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 Types of Rules

There are three types of normal rules -- Legislative, Procedural and Interpretive. The term "administrative rules" refers generally to rules promulgated by an administrative agency. Emergency rules are legislative rules which are promulgated in an emergency.

Legislative

Legislative rules are proposed by an agency subject to the Administrative Procedures Act (APA), but must be approved by the Legislature before they go into effect, unless they are filed as Emergency rules.  A legislative rule is the only form of rule under the APA which:

  • carries the force of law, or
  • supplies a basis of civil or criminal liability, or
  • grants or denies a specific benefit.

A legislative rule may be used to determine any issue affecting public rights, privileges or interests.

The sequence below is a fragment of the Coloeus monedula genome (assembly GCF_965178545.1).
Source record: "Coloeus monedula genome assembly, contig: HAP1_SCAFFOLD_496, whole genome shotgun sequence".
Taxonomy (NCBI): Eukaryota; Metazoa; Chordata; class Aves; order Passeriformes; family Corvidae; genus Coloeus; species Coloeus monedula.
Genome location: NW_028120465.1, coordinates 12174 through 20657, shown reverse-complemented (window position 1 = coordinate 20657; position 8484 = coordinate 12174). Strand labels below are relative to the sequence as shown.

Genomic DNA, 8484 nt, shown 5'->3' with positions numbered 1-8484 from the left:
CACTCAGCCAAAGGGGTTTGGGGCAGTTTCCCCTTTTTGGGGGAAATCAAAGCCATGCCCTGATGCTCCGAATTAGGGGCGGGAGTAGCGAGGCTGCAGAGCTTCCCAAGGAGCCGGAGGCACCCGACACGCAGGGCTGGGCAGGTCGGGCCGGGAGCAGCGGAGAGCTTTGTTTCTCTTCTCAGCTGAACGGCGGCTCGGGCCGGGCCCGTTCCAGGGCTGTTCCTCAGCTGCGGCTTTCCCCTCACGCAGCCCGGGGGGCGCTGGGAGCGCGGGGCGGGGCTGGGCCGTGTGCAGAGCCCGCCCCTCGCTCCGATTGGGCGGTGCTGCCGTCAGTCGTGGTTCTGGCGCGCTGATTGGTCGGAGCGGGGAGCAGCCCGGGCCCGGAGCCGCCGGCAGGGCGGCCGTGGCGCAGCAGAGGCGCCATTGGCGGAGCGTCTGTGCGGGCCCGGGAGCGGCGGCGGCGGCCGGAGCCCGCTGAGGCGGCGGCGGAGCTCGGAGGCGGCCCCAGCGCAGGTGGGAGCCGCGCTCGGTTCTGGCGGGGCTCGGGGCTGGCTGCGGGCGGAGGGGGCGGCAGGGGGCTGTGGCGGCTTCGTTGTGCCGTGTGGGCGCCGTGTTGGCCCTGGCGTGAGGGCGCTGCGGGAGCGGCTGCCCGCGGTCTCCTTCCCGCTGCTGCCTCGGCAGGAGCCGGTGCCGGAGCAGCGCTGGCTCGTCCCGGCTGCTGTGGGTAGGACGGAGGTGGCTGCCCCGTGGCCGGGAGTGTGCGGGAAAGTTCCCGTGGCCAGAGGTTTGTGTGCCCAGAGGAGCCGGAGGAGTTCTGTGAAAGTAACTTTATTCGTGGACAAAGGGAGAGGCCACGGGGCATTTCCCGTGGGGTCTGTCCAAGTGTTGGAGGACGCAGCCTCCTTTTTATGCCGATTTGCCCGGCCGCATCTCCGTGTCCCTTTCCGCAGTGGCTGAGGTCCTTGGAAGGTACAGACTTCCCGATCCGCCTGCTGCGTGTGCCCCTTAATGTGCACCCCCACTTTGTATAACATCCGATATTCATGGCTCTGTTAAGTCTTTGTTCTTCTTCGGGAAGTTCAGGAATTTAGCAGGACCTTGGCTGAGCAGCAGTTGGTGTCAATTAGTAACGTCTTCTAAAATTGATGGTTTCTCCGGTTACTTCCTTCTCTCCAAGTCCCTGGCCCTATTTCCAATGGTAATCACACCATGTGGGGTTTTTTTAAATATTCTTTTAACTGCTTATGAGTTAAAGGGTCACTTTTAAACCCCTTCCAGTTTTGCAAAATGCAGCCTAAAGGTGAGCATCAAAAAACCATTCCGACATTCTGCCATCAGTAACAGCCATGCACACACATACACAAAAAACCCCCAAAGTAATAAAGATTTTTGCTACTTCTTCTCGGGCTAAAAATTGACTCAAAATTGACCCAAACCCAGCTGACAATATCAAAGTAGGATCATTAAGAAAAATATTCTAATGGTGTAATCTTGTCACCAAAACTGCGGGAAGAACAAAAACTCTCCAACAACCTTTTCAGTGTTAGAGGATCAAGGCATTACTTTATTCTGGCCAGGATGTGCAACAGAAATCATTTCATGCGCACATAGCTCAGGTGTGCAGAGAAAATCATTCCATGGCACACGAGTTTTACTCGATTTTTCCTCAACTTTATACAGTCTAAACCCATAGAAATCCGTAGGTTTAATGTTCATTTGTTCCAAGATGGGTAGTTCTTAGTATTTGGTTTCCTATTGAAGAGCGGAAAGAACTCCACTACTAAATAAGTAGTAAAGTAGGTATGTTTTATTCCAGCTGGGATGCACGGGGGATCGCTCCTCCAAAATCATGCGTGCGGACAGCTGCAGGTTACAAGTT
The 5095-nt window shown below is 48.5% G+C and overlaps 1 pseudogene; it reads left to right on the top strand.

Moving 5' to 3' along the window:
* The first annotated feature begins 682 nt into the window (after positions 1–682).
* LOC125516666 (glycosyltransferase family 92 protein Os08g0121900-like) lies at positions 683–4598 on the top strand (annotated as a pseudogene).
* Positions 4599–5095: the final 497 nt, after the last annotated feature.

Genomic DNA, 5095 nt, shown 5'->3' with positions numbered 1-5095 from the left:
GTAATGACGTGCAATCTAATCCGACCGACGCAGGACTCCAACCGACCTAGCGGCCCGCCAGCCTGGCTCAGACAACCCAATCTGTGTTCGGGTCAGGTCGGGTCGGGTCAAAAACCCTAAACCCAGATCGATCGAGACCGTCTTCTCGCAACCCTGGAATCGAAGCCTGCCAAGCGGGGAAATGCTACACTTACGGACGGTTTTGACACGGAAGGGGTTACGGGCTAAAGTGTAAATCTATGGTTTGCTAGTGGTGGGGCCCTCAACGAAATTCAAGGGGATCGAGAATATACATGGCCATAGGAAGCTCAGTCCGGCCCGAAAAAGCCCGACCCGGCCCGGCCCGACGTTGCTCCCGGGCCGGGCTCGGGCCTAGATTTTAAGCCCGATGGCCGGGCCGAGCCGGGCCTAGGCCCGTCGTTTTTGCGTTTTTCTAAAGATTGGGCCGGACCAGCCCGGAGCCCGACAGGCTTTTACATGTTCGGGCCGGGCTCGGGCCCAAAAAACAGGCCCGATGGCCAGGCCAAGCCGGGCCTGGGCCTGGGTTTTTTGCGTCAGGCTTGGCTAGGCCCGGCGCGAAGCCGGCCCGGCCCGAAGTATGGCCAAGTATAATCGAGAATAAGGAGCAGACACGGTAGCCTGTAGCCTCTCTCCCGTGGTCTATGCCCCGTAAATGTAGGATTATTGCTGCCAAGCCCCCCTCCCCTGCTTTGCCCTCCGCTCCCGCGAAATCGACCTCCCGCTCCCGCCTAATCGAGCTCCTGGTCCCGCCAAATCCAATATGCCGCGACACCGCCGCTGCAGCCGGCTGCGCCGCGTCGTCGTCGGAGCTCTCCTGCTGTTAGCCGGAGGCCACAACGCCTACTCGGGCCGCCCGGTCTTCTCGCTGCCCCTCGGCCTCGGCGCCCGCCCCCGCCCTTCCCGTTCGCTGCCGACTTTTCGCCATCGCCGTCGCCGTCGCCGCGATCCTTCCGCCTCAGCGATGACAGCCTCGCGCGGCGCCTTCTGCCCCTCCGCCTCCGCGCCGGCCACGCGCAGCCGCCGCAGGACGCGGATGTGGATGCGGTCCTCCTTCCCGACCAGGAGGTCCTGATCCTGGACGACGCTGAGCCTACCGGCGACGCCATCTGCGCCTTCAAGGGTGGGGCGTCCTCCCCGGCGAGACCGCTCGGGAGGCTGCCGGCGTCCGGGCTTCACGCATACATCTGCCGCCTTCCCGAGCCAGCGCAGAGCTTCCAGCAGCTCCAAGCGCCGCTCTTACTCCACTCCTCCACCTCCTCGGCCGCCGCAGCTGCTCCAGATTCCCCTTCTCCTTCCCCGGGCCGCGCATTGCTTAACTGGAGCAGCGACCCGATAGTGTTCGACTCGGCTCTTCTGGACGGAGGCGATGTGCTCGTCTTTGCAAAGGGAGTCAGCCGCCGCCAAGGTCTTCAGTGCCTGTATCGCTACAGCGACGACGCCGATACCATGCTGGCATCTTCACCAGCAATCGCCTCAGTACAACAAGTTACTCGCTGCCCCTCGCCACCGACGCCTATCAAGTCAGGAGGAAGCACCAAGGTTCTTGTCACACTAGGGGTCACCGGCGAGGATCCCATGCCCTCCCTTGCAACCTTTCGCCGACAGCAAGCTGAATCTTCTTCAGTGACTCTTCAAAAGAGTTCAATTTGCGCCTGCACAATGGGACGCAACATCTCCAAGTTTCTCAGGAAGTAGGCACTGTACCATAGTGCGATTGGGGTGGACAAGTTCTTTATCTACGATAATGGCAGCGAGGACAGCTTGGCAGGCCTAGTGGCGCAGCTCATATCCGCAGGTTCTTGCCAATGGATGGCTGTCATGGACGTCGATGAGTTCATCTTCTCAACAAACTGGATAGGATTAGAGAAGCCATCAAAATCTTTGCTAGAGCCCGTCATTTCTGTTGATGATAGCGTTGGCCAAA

Except when specifically provided in the W. Va. Code, legislative rules do not include:

  • findings or determinations of fact made or reported by an agency, including any such findings and determinations as required to be made by any agency as a condition precedent to proposal of a rule to the legislature;
  • declaratory rulings issued by an agency;
  • orders; or
  • executive orders or proclamations by the governor issued solely in the exercise of executive power.
Procedural Procedural rules are those which set rules of procedure, practice or evidence for dealings with or proceedings before an agency, and may include forms used by the agency. Procedural rules are not reviewed or approved by the Legislature.
Interpretive Interpretive rules are rules which provide information or guidance regarding the agency's interpretations, policy or opinions upon the law enforced or administered by it. They are not to be used to determine any issue affecting private rights, privileges or interests. Interpretive rules are not reviewed or approved by the Legislature.